Respect to all.
top of page
I spotted that the old Man records have been released with extra tracks the other day. I was really pleased to see that some of the extra stuff I remember hearing in 1973 through to the 1980's is there now for all to enjoy. Anyway I have just played side 1 of my "Maximum Darknesss" LP at full watts. Wow!! Forget Led Zeppy! Go immediately to 771-551!!
Winos Rhinos and Lunatics is one of the best rock n roll books I've ever read. Laugh out loud funny. What a life these guys lived, sure beats doing 9 to 5 like the rest of us. Fucking brilliant, I gotta get May Be I Should Have Stayed In Bed now!!!! Great player, great band, great book. Rock on.
I just read Rhinos for the first time. I read it in one sitting and couldn't put it down.
A mate of mine (who I should look up really) introduced me to Man one drunked evening after we'd played a gig in some grimy pub that should have been puled down by now. I added Man to the mental shopping list of albums to add to my collection and got off to a great start in the 80's seeing you guys at the now defunct Duchess of York in Leeds. I was living with a rather mad girl who shouted things in Welsh, being from Haverford West I think she felt entitled. I managed to get a couple of CDs that she later nicked. Women eh?
Anyway, this was a great gig and I would dearly love to see you lot playing again and will keep my eye out for something I can get to!
top of page
I remember walking through Swansea on a Saturday afternoon past a pub called the Cardiff Arms and hearing a guitar wail, I peeked around the door and Micky Jones was guesting with local outfit Contraband, one of the best afternoons of my life.
I can recall a gig at the Roundhouse that I was at way back when I was in my teens. We were having a ball but for the chap standing in front of us continually shouting for Banana's to be played. Unfortunately when it was eventually played he was fast as sleep on the deck. We didn't bother to wake him but we did let him know what he had missed when he awoke from his beer (I think) induced slumber. It was a great night and I've been a fan ever since. Deke you need to come to Scotland and in particular the Famous Bein Inn, Glenfarg (look it up). Keep up the great work and thanks for all the years of superb music.
top of page
I'm Spanish fan. Since I was sixteen I like your musical work, I play the guitar too in various bands, and we play sometimes "Lousiana Hoedown".
Thanks Deke, for the contribution you've made to Welsh rock. I'm 57, a musician myself amd a life long Man and Iceberg fan. I look forward to hearing of your one man show coming to a Blaenau Gwent venue. If they ever make a film of even some of your on the road escapades, it'd better carry an XXX rating!!! Love the Radio Wales broadcasts. Keep rockin'...
top of page
Just a note to say how much I enjoyed hearing you on Freak Zone on BBC Radio 6 a week or two back. I am broke! but have a new job starting soon. When I have the money I will buy your CD. That song about Guantanamo Bay was wonderful. Nice to hear people who bother. I really like it.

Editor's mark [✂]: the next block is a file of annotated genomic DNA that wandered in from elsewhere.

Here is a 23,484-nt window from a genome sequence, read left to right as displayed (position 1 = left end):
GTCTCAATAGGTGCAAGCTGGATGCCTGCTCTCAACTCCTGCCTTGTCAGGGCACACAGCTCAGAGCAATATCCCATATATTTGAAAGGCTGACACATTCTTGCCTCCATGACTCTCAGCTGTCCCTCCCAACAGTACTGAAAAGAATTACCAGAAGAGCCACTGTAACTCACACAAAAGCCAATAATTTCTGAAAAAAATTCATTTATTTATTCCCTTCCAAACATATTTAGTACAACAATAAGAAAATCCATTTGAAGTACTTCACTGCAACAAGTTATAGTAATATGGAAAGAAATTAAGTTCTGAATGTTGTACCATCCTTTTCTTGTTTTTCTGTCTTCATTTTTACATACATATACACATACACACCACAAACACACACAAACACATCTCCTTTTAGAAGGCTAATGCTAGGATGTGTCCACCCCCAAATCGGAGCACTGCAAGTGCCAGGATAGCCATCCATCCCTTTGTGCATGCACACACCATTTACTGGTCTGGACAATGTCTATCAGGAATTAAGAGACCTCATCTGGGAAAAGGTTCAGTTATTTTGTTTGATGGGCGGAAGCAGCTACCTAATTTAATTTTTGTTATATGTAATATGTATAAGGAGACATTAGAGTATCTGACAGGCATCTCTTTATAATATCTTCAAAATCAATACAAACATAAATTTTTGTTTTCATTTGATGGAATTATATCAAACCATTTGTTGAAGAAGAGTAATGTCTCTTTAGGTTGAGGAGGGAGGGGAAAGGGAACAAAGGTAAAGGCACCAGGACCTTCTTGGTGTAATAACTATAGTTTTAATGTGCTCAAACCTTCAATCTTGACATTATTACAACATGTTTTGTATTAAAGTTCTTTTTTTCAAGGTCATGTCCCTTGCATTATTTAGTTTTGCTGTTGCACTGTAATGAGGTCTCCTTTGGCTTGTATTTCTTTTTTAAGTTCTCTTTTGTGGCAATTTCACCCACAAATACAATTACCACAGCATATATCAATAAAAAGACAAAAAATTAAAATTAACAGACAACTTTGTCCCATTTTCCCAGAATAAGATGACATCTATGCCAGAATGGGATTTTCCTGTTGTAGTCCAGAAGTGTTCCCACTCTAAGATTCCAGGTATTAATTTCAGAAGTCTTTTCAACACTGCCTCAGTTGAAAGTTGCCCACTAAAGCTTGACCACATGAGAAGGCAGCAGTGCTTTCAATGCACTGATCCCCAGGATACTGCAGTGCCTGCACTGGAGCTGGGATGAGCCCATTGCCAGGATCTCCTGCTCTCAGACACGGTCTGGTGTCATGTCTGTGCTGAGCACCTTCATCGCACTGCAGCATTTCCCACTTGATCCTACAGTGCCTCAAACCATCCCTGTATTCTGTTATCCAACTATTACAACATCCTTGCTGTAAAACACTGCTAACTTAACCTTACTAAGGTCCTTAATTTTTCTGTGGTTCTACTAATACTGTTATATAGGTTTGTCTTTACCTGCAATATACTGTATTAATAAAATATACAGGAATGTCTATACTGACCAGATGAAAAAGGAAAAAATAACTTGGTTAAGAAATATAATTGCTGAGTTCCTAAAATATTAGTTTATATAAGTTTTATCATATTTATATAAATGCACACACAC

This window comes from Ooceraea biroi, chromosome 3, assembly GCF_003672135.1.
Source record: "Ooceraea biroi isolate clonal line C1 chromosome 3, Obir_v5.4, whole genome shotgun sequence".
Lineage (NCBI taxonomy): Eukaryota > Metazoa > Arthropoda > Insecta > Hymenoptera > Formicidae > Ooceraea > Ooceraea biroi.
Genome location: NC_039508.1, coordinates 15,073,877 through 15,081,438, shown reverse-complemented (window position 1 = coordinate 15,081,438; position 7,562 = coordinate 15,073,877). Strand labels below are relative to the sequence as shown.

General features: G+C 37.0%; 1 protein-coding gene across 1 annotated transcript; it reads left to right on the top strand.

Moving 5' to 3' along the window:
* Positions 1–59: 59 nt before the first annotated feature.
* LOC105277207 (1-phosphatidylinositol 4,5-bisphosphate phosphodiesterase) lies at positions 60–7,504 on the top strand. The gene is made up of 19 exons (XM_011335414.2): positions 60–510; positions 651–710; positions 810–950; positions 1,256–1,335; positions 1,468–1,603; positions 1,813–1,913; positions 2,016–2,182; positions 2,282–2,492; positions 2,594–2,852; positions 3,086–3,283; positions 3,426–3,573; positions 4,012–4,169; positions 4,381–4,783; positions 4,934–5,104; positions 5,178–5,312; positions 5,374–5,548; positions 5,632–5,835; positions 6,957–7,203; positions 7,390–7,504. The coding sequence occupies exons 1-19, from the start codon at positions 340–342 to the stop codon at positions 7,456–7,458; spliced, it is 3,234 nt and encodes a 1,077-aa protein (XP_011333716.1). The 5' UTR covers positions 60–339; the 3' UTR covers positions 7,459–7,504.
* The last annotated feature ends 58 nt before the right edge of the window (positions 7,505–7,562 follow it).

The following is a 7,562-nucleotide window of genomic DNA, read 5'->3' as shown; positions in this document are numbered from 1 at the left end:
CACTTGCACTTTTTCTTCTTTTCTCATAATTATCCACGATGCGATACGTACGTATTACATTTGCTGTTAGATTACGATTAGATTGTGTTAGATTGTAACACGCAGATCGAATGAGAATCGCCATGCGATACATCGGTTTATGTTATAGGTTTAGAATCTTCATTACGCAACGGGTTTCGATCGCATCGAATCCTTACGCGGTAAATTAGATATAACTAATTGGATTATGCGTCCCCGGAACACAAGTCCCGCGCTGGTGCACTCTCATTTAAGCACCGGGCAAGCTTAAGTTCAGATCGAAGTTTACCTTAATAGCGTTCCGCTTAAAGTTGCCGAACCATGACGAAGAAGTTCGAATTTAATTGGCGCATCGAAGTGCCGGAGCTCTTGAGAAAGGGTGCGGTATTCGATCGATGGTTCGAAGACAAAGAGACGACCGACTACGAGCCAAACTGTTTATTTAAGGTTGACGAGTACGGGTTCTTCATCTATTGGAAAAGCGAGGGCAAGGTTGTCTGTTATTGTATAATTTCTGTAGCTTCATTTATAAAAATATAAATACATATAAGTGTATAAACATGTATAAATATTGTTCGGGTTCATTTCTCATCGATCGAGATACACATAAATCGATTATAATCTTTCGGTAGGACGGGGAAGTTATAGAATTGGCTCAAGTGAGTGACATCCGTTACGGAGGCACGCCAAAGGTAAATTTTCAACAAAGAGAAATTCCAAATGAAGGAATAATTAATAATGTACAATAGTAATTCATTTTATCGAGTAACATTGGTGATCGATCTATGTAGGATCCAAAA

The O'Sullivan brothers
There are 5 of us and we've seen Man and Iceberg at locations ranging from the Patti Christmas bashes to the Wigan Casino and the Boot Hotel in Aberdare over the last 30 years. The recent gigs with Brian Breeze have been brilliant, especially at the Britton Ferry Rugby Club. I urge you all to get to Neath Legion on 17th December 2006. You will not regret it!
For me Deke´s music is outstanding. His songs always make me in a better mood than I was before listening to him. I also like the liner notes he has written to some of the records I own. I live in the north of Sweden, Lycksele, a small town in Lappland, and Deke and the MAN-band has always been on top of my music-list. Sorry my English ain´t that good but I think you will understand what I´m writing anyway.
top of page
Hi Deke, saw you at the Dugout at Farnborough on Saturday and thought it was a great show - a shame that this will be Brian's penultimate gig but now he's got a proper job ...
Thanks for signing all my bits and pieces as well, it was a pleasure to meet you and I hope I will get the opportunity to see the next incarnation of Iceberg when you are up this way again.
This isn't really a comment. No, that is incorrect. This is not a comment - it's a question. Can you remember which tracks you contributed to on the Rachel Sweet "Protect the Innocent" LP? You mentioned in Issue #1 of TWC "I've Got A Reason" and I am trying to compile a definitive discography to aid Julian at the Archive.
Yes, you are not right. I recorded four songs for Rachel Sweet, including 'No Reason', but I don't know if they used all of them or remember what they were called. Glad I could be of help. The other day, Martin Piper from Sevenoaks gave me a copy of 'Shelley', the Marty Wilde single I played on. I'd never heard it before. It was allright. I also played piano on the B-side of the Mixtures' second hit. I think it was a song called 'Slow Train', but I could be wrong. Ah, those fleeting moments of greatness. Don't run with scissors, Deke
I loved the article in the Guitar & Bass magazine, and I particularly liked the mention of your original sunburst Telecaster - which could so easily have been mine!